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I was doing some research into compatibalism, incompatibalism, and its implications for moral responsibility, and came across Ted Honderich and his 'attitudinism'. He looks at compatibalism and incompatibalism as views that you cannot properly justify to exist individually, saying that we should take an attitude of 'affirmation' towards the existence of both:

Affirmation differs wholly from both in that it recognizes the existence of two attitudes where Compatibilism and Incompatibilism assert a single conception and a single connection with moral responsibility and the like. (Honderich, 1990, p. 149)

He affirms that we have the ability to conceive two kinds of 'life hopes', where compatibalists and incompatibalists are wrong to believe that there is only one conception of free will.

What I don't really understand is what this attitude means for moral responsibility. It is obvious for compatibalism and incompataiblism - compatibalists would generally say that moral responsibility is not at stake, whereas incompatibalists would say it is. What would Honderich's view suggest about moral responsibility then?

Am I missing something?

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    Information Philosopher gives a nice review of his views. It is a rare combination of determinist views on metaphysics (he is, basically, a hard determinist) with libertarian sensibilities on ethics:"We have a kind of life-hope which is incompatible with a belief in determinism." But "he says that moral responsibility is not all that is at stake, there are personal feelings, reactive attitudes, problems of knowledge, and rationalizing punishment with ideas of limited responsibility."
    – Conifold
    Aug 23, 2019 at 2:54
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    I think it means that the emotive basis of responsibility will be there regardless of whether determinism is true, that there is a cognitive dissonance between our emotional aspirations and what determinism rationally entails (as libertarian incompatibilists hold), but he argues that "determinism-where-it-matters" is intellectually forced upon us by physics (as compatibilists and hard determinists hold).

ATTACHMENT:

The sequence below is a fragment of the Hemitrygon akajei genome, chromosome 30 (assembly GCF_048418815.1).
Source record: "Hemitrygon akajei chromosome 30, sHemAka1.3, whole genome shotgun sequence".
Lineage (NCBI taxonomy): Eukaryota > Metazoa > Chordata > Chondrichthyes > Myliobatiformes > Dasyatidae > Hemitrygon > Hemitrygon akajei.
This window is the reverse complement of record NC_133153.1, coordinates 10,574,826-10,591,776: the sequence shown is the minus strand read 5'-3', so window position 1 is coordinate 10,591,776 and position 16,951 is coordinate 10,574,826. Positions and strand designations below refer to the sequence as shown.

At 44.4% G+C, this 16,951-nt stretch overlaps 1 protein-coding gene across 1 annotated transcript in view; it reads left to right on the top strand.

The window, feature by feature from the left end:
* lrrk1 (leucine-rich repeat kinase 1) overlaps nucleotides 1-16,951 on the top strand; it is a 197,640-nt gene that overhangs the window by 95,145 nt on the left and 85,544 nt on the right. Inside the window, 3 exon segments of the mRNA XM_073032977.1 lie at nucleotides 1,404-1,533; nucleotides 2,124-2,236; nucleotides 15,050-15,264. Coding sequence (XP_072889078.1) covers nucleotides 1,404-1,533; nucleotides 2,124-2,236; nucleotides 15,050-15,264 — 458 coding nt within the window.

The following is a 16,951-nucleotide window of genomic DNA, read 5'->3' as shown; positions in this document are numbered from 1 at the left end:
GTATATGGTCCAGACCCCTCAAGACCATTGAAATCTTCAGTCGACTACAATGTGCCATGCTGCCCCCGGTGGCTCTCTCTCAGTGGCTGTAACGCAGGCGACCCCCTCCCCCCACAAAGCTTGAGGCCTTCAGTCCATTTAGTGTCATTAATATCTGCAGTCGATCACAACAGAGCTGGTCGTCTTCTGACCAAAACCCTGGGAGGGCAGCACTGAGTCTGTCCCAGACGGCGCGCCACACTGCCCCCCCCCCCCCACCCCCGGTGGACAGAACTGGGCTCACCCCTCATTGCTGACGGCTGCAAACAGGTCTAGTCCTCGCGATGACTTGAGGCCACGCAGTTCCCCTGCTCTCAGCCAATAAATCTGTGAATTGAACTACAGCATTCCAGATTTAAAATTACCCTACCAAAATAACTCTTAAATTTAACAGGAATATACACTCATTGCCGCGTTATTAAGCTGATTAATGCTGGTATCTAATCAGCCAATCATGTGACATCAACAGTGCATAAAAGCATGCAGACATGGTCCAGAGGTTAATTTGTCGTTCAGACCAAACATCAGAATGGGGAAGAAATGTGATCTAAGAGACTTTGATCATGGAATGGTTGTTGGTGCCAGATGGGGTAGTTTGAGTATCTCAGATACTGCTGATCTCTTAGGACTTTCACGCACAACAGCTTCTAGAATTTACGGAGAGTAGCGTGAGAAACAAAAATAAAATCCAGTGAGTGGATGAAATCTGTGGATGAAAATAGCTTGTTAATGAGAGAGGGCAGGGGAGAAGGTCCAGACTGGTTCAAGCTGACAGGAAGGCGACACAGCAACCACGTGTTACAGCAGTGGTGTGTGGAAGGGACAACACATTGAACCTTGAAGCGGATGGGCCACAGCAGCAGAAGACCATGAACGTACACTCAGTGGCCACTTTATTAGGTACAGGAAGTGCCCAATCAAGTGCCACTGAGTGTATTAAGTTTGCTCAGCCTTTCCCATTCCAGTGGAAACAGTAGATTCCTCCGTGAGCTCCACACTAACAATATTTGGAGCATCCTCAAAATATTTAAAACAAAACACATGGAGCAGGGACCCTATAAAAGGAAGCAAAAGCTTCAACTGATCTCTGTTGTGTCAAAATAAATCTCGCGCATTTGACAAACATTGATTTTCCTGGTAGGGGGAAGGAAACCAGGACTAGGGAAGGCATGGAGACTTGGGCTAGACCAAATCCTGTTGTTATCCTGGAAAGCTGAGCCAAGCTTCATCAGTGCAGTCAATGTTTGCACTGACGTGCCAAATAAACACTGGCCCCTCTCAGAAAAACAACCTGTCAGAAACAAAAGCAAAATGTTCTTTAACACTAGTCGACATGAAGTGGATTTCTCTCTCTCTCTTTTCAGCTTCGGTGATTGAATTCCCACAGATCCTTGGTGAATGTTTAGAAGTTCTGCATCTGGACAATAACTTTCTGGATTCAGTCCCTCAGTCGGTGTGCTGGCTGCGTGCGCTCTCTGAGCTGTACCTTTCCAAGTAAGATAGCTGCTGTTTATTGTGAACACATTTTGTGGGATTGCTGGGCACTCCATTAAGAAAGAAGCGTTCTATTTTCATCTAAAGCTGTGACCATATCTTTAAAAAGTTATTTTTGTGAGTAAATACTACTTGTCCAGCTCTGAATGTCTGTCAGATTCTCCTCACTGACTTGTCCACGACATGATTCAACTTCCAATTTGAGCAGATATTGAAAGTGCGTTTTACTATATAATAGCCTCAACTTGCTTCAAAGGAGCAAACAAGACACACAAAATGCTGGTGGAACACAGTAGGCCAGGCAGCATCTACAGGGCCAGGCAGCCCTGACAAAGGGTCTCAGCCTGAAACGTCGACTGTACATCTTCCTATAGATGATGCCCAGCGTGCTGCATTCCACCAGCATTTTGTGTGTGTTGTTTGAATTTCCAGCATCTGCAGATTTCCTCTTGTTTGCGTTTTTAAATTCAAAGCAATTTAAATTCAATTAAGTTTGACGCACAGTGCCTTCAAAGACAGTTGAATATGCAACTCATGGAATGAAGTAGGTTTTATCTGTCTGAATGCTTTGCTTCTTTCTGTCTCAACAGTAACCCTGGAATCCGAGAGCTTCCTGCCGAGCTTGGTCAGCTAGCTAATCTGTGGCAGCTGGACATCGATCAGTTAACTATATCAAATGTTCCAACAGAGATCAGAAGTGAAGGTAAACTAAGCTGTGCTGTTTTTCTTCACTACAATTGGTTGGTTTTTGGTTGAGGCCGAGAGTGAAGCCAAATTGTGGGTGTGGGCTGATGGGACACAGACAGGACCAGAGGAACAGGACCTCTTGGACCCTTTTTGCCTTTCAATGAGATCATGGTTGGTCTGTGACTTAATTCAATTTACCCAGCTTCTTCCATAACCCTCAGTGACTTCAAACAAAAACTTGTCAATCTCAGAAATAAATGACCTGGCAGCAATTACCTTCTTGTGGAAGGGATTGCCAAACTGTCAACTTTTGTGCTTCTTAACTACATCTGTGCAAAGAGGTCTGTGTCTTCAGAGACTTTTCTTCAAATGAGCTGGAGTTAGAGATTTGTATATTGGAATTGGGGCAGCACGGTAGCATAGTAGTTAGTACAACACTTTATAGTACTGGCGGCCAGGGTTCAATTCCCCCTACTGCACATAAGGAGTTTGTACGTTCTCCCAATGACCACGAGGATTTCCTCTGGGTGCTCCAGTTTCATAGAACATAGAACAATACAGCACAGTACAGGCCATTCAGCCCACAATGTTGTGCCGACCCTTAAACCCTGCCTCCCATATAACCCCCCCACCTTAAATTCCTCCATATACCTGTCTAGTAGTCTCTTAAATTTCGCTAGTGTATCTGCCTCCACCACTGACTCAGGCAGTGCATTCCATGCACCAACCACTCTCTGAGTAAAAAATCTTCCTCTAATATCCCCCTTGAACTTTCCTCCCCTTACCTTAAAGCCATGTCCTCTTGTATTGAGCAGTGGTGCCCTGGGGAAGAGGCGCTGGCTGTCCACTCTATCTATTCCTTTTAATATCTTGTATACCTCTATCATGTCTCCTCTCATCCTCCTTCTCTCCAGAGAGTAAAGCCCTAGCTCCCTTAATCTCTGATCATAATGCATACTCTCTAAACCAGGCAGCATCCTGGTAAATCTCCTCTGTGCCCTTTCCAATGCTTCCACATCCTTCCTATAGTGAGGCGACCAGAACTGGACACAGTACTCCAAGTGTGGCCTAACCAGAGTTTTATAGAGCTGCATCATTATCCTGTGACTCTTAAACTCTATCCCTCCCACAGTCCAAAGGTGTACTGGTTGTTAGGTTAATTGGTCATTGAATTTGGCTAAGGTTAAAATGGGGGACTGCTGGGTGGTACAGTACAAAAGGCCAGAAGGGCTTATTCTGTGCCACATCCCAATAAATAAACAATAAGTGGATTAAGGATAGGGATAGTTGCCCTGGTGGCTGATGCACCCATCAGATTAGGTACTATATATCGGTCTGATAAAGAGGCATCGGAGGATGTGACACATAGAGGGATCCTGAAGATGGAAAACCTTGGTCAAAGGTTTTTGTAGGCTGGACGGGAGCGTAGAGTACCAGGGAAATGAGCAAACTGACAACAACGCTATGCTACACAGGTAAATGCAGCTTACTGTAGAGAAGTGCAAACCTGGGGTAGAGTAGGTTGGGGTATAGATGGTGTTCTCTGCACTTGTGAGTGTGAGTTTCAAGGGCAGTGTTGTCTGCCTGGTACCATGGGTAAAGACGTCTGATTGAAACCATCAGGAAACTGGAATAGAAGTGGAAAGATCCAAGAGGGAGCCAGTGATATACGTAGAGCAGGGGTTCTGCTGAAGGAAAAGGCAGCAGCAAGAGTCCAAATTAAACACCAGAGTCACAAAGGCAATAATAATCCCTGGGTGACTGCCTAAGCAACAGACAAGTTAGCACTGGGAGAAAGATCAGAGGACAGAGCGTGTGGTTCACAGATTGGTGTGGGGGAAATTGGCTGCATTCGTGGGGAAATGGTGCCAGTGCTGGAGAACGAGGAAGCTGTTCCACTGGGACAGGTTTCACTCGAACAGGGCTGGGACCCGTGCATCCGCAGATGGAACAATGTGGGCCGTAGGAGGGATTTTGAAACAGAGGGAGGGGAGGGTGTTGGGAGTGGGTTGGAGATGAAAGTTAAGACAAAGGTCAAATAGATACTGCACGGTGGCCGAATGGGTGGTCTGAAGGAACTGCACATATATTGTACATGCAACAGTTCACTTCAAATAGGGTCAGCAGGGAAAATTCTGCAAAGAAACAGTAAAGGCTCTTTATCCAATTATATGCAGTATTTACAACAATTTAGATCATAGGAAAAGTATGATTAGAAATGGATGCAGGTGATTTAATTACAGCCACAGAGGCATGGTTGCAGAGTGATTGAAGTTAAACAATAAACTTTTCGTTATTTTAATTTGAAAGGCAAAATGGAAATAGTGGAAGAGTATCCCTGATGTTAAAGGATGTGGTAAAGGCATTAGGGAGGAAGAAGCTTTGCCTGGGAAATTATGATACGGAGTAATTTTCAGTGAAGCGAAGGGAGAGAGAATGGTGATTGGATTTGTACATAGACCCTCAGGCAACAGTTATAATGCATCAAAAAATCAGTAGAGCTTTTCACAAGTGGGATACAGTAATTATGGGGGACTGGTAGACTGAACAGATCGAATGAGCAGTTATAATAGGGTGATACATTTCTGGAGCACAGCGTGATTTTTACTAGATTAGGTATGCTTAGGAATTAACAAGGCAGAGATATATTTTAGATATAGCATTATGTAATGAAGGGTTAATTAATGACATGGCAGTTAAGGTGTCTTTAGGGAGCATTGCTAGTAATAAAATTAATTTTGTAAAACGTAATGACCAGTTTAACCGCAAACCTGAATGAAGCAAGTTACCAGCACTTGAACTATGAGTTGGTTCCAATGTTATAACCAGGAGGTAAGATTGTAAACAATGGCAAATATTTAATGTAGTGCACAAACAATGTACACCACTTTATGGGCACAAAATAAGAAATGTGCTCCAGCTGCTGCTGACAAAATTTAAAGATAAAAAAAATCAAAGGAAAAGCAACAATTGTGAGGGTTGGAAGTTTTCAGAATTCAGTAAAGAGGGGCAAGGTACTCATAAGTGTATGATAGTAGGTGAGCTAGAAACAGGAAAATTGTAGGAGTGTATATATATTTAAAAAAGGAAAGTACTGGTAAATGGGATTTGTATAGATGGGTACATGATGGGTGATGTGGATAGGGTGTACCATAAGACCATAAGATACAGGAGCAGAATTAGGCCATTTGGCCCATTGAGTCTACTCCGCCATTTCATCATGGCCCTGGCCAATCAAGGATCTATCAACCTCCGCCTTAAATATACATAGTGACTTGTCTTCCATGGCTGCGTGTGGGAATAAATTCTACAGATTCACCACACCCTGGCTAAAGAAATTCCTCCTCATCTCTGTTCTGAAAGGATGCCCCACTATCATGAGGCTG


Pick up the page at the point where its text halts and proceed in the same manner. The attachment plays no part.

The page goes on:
– Conifold
    Aug 23, 2019 at 8:03
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    Yes, on the responsibility he is close to compatibilists. Unlike to them, though, to him this does not mean that we already have all the "free will worth having". In fact, we do not. In that, he is with libertarians. The very dependence on attitudes that makes the responsibility possible regardless also creates the loss of value that does not exist for "rationalists" on both sides. Because they tie the responsibility, the value and the truth into a single package, pick one, and advise us to adjust our attitudes accordingly.
    – Conifold
    Aug 23, 2019 at 17:47
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    @Conifold In what way is he 'with the libertarians'? In that free will can be exercised by humans as free agents (despite him being a hard determinist)? Also, what is this 'loss of value' you mention? Don't the 'rationalists' on both sides have a loss of value as well? For example, incompatibalists have the 'loss of value' of the freedom to originate actions, while compatibalists arguably have the 'loss of value' of logical explanation for their intransigent stance on free will. I'm mainly trying to understand how Honderich justifies moral responsibility through his stance of attitudinism. Aug 24, 2019 at 3:15
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    In that libertarian free will is valuable rather than an illusion to be shaken off, hence the loss of value from not having it. The kind of "justification" rationalists provide depends on having the package, to Honderich the responsibility needs (or has) no justification, it just is there, along with the attitudes. It is similar to the dissolution of normative concerns in evolutionary ethics: the norms are not justified by reasons, they are caused by natural selection. A "justification" of a different sort.
    – Conifold
    Aug 24, 2019 at 3:24

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